The following game I decided to leave my Sprungs at home and start to get used to the R1. I’m glad I did this because by the end of the approximately 2-hour skate, I was already more comfortable going backward. The boots themselves felt a little tighter in the toes than the Makos, but they opened up a bit more with each skate.



    After several outdoor skates, I finally got a chance to play some indoor pickup on Sport Court on both the Sprungs and the R1 this fall. These were morning sessions vs. the evening sessions I was playing outdoors. The TF9s felt very comfortable for these sessions; perhaps my feet being at their smallest in the morning before the swelled throughout the day helped.

    I was much more comfortable turning and stopping indoors with the R1 than I was outdoors. I was using the OG Konixx Pure on the Sprung skates and the Konixx Pure X on the R1 indoors. Outdoors I was using very hard Revision Asphalt wheels on smooth outdoor rinks. I believe I was more comfortable stopping and turning indoors because the Pure X wheels gave me a better grip on Sport Court than the Asphalt wheels did on smooth cement.

    I thought I’d really want to go back to my familiar Sprungs, but loved the heel lock of the TF9s and was now comfortable with the R1. I was comfortable forward and backward, stopping and the speed felt like it may even be better than with the Sprungs. I do think the Sprungs are a slightly more mobile and lighter, but the R1 performs really well. 

    For me, I’d say the Sprungs when new are an A+ when it comes to turns and controlled stops, the R1 would be an A and a traditional flat chassis would be a C. While I still have a slight preference for new Sprungs to the R1, the R1 is miles better than a traditional flat chassis and is also better than a worn out Sprung. I also believe the R1 will be more durable than the Sprungs. 



    For some reason the R1s felt lighter indoors than outdoors. Out of curiosity, I weighed my skates:

    7W TF9/Marsblade R1 with Konixx Pure X +2 with two 80mm wheels in the back and 2 76mm wheels in the front: 1396 grams

    8EE OG Makos/Sprung chassis with old Kuzak 82a outdoor wheels all 76mm: 1231 grams

    8EE Mako M7/Sprung chassis with Konixx Pure +2 wheels all 76mm: 1334 grams

    So, the weight difference isn’t huge, especially since the R1 uses two 80mm wheels and the Sprungs are using all 76mm wheels. I do believe the R1 is slightly heavier than the Sprung and a Hi-Lo Kryptonium chassis (or the discontinued Magnesium version) would be even lighter. Personally, I prefer the feel and performance of the R1 to a Hi-Lo and wouldn’t sacrifice that for weight savings. 


    True TF9 Skates with Marsblade R1 Frames attached for roller or inline hockey


    I’d be remiss if I didn’t mention the great mounting job Coast to Coast did on the conversion. We exchanged a few messages about rivet sizes and after this, they made sure to seek out the correct size rivets for the True boots. I’m happy to say that none of the rivets have come loose on the boots and I’m not a small guy at 6’2” tall and over two hundred pounds.

    The mount is perfectly straight and is the rivets were pressed very cleanly. The attention to detail is superb. 


    Easton Mako vs True TF9 Skates, Marsblade, Sprung, indoor and outdoor in depth roller and inline hockey review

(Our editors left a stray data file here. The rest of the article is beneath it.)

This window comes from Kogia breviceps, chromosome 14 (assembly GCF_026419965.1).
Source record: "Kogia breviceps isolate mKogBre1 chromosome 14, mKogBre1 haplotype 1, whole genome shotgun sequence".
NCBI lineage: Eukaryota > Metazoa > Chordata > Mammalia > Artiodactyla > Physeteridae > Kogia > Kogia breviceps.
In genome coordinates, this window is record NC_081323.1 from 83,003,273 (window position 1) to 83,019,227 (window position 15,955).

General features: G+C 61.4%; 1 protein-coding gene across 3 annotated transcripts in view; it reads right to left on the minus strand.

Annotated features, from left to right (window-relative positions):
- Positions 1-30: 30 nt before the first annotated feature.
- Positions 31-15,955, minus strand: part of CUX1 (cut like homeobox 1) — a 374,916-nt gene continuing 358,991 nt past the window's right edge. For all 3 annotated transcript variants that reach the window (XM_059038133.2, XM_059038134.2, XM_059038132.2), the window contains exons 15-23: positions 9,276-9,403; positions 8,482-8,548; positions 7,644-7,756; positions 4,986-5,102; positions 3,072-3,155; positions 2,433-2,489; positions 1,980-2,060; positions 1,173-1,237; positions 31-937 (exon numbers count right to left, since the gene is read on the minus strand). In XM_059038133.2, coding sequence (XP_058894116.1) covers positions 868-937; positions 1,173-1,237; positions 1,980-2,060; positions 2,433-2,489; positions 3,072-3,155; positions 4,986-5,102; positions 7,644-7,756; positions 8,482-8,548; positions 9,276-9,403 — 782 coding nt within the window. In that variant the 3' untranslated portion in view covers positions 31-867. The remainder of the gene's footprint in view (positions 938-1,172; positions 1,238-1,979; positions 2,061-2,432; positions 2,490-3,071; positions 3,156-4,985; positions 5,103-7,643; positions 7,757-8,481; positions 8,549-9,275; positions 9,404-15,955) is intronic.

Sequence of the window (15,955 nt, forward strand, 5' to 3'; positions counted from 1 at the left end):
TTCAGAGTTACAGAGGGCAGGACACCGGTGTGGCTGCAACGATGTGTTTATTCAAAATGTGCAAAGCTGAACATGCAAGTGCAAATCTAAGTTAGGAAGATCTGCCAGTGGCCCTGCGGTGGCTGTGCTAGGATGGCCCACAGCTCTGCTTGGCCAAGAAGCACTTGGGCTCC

I like the TF9 boots so much that I’d definitely consider getting them for ice once my Mako II stockpile is depleted. I wish they didn’t fit large though as it’d mean dropping down a holder size or paying to have the holder size I’m used to installed – perhaps they’ll fix the sizing in the next iteration. For a roller conversion, the ice holder sizing is irrelevant though.

    The R1s did take a bit of an adjustment, but I’m now very comfortable and happy with them. An alloy version of Sprungs would be my first choice, but the R1 is a very close runner up and feels much better than a traditional flat chassis. 

    Overall, I have a bit less negative space in the TF9s, get even better heel lock (the Mako heel lock is already very good) and like the extra stiffness. I do prefer the lower profile, ergonomic shape and comfort of the Mako toe box though and believe the Mako tendon guard mounting system may be a bit more secure.

    Most people will need to go down a half size from Bauer and CCM to the current True retail offerings and those coming from Makos may need to go down a full size if they want a performance fit. The right size will definitely feel too small before baking.

    Oh, one other note. In the right size in the TF9, you'll need to undo the top two eyelets completely to get them on and off. This is similar to the Mako, but I find it easier to get the laces back in with the Mako. With the TF9, it's really hard to do up the top two laces unless you put the lace behind the tongue first and then pull them over after you thread the lace.


    True TF7 and TF9 carry a 30 day money-back guarantee. It ends Dec 31st

    30 day Money-Back Guarantee

    Take a good look at the True TF7 or TF9 skates now! YES this applies to the roller hockey skates AND our custom Marsblade conversions. They are offering 30 days to return your skates/boots if you don't love them. This promotion expires Dec 31, 2021! Contact us now and we'll get started on your pair!


    Anthony Thomas

    @althoma1 on forums like Modsquadhockey, Reddit, Sports2k

    A recreational inline and ice player and official who is far from a pro, but as a gear nerd who constantly reads and watches everything I can about equipment, I’ve built up a base of knowledge and enjoy helping others who share my love for the great sport of hockey. 

  • Buying Inline Hockey Skates for Wide Feet

    Buying Inline Hockey Skates for Wide Feet

    Posted by Anthony Thomas

    First off, a lot of people think they have wide feet, but not everyone does.

    The biggest mistake people with wide feet make is buying a skate that’s too long in an attempt to accommodate width.